M.A. Thesis in Communication
Step by Step Guide
DRAFT: August 27, 2002
Part I: Committee Proposal
1. Get a copy of the UNC Thesis Manual from the graduate school. 2. Select an area of study within the communication discipline. 3. Read the literature in the area you have chosen. Focus your reading on communication journals. 4. Develop a thesis statement or research purpose statement. 5. Schedule an appointment during with faculty who have expertise in your chosen area (during office hours please). 6. After speaking to members of the faculty, select a thesis advisor who: (1) is a current member of graduate faculty, (2) has expertise in the area you have selected, and (3) agrees to serve as your thesis advisor. 7. With the guidance of your proposed thesis advisor, assemble your thesis committee. Thesis committees consist of at least three people, two of which must be current members of the graduate faculty (Note: Please check with the graduate school for policies regarding M.A. Thesis committees). At least one member of your committee needs to be proficient in the method you will use to investigate your thesis (e.g., critical, ethnographic, experimental, interaction analysis, rhetorical criticism, survey-interview, survey-questionnaire, textual analysis, etc.). 8. Write a Committee Proposal and submit eight (8) copies to the Chair of the Speech Communication department. The proposal will be discussed and voted on by the faculty. The proposal consists of the following areas: • Thesis Statement, Purpose Statement, Research Question or Research Hypothesis. • Justification for the Thesis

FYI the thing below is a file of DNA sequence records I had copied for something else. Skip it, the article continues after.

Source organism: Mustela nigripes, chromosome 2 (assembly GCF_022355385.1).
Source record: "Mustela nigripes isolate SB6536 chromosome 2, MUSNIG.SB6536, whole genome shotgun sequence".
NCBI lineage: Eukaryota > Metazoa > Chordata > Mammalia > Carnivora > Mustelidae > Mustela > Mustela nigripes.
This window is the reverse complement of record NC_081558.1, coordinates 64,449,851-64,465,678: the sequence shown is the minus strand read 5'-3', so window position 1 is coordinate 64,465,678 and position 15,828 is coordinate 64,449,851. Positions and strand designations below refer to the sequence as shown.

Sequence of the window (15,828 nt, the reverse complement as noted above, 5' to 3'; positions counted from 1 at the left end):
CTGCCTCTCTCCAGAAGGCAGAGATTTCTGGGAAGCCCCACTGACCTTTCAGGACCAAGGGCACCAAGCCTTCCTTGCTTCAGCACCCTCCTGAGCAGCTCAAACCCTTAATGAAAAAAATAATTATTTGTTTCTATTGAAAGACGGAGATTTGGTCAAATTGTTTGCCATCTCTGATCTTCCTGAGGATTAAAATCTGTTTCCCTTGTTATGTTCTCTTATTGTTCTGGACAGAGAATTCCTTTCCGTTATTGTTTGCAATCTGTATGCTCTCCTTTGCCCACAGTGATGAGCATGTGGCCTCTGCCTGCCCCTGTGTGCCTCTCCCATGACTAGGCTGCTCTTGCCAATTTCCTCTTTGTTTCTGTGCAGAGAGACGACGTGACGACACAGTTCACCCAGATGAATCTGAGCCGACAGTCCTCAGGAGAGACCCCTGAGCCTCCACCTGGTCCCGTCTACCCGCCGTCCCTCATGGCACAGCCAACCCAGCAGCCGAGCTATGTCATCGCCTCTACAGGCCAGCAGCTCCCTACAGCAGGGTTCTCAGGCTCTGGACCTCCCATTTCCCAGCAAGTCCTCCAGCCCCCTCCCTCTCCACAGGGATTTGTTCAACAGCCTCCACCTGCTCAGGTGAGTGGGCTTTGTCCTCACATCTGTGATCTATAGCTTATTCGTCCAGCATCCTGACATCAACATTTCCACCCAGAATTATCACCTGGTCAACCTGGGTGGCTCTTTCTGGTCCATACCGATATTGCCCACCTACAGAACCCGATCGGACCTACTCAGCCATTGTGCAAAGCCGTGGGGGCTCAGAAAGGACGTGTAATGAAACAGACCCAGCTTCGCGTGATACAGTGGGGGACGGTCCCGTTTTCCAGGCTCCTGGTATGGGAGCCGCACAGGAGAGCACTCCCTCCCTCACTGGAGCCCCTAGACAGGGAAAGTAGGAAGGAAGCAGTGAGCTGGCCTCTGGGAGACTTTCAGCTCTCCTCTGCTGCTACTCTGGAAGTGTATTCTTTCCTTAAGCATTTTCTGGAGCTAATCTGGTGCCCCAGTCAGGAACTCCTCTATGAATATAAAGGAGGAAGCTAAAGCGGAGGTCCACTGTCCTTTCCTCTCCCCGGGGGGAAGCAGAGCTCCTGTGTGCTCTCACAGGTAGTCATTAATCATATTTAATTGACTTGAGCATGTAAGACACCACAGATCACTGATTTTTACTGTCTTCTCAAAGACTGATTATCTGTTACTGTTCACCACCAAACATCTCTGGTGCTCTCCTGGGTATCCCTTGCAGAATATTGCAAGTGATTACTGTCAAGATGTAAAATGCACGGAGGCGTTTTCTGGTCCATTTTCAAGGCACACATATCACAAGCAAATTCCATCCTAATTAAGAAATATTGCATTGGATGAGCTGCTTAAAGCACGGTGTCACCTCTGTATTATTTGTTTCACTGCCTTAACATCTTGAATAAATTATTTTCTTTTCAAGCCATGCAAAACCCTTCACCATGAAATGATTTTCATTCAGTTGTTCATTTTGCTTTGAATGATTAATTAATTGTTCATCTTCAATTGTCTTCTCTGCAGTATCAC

• Choice of Research Method
• Committee Members and Rationale for Selecting Each Committee Member • Proposed Time-Line for Thesis Completion
• Bibliography of seminal works in your area of study (see step 2).
Part II: Thesis Proposal
9. Upon acceptance of the Committee Proposal begin writing the Introduction (Chapter 1) of the thesis. Although the specific contents of Chapter 1 will change from thesis to thesis, most contain the following four areas: (1) General background, (2) research purpose statement, (3) justification for research, and (4) definitions of key concepts. 10. Once you have written Chapter 1 and gone through at least three revisions, send Chapter 1 to your thesis advisor. 11. Revise Chapter 1 according to the council of your thesis advisor. 12. Write the Literature Review chapter. The objective of this chapter is to justify your research questions or hypotheses by reviewing relevant literature (see step 2). The literature review should be structured as a formal argument that culminates in the advancement of your questions or hypotheses. At a minimum, Chapter 2 should answer the following questions: a. What do we know from prior studies about your topic? b. How have past researchers studied your topic?
c. What are the limitations of past research?
d. How do the answers to questions a-c lead logically to your research? 13. Once you have written Chapter 2 and gone through at least three revisions, send Chapter 2 to your thesis advisor. 14. Revise Chapter 2 according to the council of your thesis advisor. 15. Write the Method Chapter. The content this chapter will differ depending on the method you have selected. To develop an outline of the Method chapter, review seminal research that employed your choice of method. Regardless of method, your third chapter should have the following three areas: (a) description of the population (people) or universe (texts), (b) procedures, and (c) proposed data analysis procedure. 16. Once you have written Chapter 3 and gone through at least three revisions, send Chapter 3 to your thesis advisor. 17. Revise Chapter 3 according to the council of your thesis advisor. 18. When your thesis advisor is satisfied with the first three chapters of the thesis (i.e.,...
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